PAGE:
- Traditional unit of land in the Hawaiian Islands, extending from the ocean
to the upper mountain slopes so that the occupants could have access to
resources from both the sea and the forests.
- Acacia koa, a native Hawaiian forest tree found at altitudes of
450-1220 m on the mountain slopes.
- Metrosideros collina, subsp. polymorpha, a tree indigenous to the Hawaiian Islands,
the dominant species in rain forests and found in other environments as well.
- Orographic rainfall
- Orographic means 'associated with the presence of mountains'.
Orographic rainfall is rain that occurs as moist air is forced to rise by
mountain slopes. It is a common climate pattern in coastal mountains
and mountains in the trade wind latitudes.
- Stable isotope tracers
- Water (H2O) has two elements, hydrogen and oxygen. Both
elements have stable isotopes (atoms with a different number of neutrons)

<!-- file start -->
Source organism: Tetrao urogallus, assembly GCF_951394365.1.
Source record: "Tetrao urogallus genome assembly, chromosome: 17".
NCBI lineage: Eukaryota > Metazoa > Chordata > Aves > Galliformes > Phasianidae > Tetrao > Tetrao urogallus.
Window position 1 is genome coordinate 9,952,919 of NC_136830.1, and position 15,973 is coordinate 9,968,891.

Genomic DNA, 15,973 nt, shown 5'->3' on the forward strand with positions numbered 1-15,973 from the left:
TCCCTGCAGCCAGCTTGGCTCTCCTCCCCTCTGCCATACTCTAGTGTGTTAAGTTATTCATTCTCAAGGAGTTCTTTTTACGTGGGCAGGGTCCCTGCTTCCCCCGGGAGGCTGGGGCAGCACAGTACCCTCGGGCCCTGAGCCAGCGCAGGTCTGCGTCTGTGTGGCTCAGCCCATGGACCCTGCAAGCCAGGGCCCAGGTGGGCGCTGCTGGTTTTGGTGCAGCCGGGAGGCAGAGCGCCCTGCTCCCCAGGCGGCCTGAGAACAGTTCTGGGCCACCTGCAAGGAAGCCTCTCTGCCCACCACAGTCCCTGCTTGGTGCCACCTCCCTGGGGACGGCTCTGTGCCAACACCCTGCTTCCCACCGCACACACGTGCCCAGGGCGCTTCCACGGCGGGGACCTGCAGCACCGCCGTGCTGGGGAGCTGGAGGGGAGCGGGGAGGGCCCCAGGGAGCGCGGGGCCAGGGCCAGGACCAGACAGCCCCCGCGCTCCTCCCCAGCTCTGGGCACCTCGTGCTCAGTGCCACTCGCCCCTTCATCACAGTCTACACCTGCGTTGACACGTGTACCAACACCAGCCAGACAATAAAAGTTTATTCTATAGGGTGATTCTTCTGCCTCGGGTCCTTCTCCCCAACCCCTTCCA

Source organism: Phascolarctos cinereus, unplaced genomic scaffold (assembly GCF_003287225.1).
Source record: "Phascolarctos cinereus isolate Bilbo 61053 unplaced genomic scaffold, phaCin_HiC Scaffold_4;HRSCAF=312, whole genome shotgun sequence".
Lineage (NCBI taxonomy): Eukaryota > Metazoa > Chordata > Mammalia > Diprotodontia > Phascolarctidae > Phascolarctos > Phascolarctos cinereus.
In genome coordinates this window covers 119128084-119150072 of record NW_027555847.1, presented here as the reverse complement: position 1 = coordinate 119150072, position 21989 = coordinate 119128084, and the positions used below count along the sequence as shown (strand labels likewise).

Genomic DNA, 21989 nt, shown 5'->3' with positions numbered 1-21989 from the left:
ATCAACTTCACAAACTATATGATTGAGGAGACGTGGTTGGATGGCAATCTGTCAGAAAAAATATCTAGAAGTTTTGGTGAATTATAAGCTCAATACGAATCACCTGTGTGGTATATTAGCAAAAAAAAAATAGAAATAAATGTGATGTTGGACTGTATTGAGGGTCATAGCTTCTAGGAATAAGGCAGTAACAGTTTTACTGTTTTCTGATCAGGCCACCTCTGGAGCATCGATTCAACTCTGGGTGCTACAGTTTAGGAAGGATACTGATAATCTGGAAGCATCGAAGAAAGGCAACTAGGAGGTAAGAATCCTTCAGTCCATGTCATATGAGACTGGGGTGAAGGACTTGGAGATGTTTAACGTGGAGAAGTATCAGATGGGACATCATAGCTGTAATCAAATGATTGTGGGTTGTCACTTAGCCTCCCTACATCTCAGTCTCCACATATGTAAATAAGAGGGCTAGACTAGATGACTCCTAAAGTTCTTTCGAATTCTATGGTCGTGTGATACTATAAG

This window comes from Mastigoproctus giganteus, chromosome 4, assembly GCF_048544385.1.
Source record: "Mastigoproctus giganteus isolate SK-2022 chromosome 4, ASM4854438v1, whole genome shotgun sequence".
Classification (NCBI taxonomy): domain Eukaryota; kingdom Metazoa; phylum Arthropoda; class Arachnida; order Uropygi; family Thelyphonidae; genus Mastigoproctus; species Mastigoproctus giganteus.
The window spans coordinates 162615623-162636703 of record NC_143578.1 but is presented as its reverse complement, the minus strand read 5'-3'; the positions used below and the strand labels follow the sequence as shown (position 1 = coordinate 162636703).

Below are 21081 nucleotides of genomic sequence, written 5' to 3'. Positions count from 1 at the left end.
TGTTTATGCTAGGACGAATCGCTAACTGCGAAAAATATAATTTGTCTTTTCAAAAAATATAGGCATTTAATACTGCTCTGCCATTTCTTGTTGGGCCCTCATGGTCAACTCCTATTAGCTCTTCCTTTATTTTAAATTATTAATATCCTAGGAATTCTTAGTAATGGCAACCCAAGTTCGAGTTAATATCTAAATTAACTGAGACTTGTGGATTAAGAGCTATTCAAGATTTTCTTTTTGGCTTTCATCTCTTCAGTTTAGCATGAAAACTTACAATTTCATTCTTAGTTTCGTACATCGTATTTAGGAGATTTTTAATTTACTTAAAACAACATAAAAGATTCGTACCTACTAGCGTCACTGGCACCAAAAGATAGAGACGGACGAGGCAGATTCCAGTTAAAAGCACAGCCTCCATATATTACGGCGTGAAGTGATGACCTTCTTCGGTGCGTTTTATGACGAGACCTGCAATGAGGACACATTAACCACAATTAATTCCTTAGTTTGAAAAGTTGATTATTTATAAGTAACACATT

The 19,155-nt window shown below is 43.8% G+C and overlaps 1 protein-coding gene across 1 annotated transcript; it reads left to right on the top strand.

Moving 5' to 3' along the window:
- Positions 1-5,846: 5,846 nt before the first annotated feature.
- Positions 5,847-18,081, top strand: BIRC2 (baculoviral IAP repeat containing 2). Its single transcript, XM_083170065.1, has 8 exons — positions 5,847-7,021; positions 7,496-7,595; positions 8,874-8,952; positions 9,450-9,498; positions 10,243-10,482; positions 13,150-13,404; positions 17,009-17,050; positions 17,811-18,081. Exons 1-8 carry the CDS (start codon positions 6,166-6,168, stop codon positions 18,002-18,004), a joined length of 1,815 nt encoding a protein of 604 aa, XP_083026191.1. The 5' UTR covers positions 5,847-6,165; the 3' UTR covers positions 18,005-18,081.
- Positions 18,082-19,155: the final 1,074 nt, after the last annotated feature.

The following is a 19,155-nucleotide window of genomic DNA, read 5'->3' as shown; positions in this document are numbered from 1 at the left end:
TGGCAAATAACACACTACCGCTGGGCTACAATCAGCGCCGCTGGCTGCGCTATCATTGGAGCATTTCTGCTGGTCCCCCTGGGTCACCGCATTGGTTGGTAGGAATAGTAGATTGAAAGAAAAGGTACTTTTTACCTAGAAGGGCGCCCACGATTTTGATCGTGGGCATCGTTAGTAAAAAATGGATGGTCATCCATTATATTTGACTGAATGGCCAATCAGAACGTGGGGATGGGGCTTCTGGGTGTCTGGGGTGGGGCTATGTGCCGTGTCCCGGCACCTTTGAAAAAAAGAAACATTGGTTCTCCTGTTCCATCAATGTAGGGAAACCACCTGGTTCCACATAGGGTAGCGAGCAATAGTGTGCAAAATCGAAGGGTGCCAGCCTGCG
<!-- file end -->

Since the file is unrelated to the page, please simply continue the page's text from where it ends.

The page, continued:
that occur naturally. The difference in mass between the isotopes
causes fractionation when the water molecules undergo physical or chemical
changes. This fractionation allows isotope ratios to be used as
tracers of hydrologic processes such as evaporation and condensation.
In our studies we use the ratios between oxygen 18/oxygen 16, and
deuterium/hydrogen, as hydrologic tracers. Most of the Hawaii studies are based on the fact that rain falling at
different altitudes and in different microclimates on the mountain slopes
has distinct variations in isotopic composition, allowing sources of
surface- and ground water to be determined. Much more information can
be found at the International Atomic Energy Agency (IAEA)
isotope hydrology Web site.
- Precipitation that has fallen through vegetative canopy, including rain or
fog that collects on leaves and branches.
- Water budget
- An assessment of all the inputs and outputs to a hydrologic system.
Budget components might include, for example, rain and fog as
inputs, soil water as storage, and stream runoff and evapotranspiration as outputs. Relative
proportions of the different water budget components are either measured or
estimated, so that gains are balanced with storage and losses from the